It was her worst nightmare. Karen’s Aunt Marge was in the Emergency Room, and Karen was in the ER waiting room after a midnight phone call from Aunt Marge’s neighbor. No one would tell Karen anything, despite the fact that Aunt Marge has no living relatives. Karen’s stomach churned thinking of Aunt Marge, lying in a hospital bed—alone, afraid, and in pain. Continue reading
No one wants to become the victim of a crime. No matter what your age is, there are steps that you can take to help protect your home and yourself. If you remember to use common sense and never ignoring your instincts, you can help yourself to stay safe and aware wherever you are. Here are five crime prevention tips that seniors can practice every day. Continue reading
Parents and children often have a different perspective on saving and spending. Parents of retirement age today were born during the Great Depression or during the 1940s and have a strong desire to save and invest in order to increase economic security.
Some of their children may have a different perspective. Because their children did not grow up during adverse economic times, they tend to consume more and save less. Understandably, many of these parents hope that their children could have greater economic security during retirement. Continue reading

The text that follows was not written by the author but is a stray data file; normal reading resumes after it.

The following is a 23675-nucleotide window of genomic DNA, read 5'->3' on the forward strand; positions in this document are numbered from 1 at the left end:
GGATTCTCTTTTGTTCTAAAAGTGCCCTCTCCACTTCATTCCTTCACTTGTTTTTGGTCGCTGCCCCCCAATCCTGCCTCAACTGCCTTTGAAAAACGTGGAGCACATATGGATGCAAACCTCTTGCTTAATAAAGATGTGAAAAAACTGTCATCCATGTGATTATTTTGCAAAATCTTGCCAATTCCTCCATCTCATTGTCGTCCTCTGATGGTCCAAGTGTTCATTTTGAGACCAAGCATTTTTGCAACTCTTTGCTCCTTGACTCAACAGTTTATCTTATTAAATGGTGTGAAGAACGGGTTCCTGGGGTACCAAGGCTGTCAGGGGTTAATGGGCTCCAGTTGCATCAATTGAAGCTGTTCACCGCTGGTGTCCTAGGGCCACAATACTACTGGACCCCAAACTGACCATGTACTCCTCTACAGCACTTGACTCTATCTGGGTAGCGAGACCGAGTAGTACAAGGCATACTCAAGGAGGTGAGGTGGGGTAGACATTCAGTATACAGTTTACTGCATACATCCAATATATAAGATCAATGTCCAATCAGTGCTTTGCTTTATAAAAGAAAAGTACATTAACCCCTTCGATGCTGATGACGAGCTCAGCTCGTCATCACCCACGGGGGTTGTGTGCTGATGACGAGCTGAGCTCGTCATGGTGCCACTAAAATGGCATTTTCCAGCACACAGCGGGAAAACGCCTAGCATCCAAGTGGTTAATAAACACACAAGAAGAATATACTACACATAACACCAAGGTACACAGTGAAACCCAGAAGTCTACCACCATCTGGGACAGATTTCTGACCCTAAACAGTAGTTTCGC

Trusts can be quite useful for protecting children. However, for some children, the trust serves an additional function: It protects the principal from being rapidly spent by a child. These trusts have a specific name—they are called “spendthrift” trusts. Marla was visiting with her attorney Elizabeth shortly after her husband Harry passed away. She shared her concern for her youngest child, Joe. Marla: “Harry and I were very fortunate to have four great children. I love each one of them very much. However, when it comes time to making decisions about inheritance, I have a big problem. Our older children Sam and Linda are quite good with financial matters. The third child Lynn is average, but our youngest son Joe is very carefree. If Joe has money, it is gone in a flash. What can I do?” Elizabeth: “This is a fairly common situation. Many parents would like to treat their children equally, but some children are very good managers and one or two are not. In your case, we hope that Joe eventually learns to become more responsible. But for the present plan, it makes good sense to provide Joe with spendthrift trust provisions.” Continue reading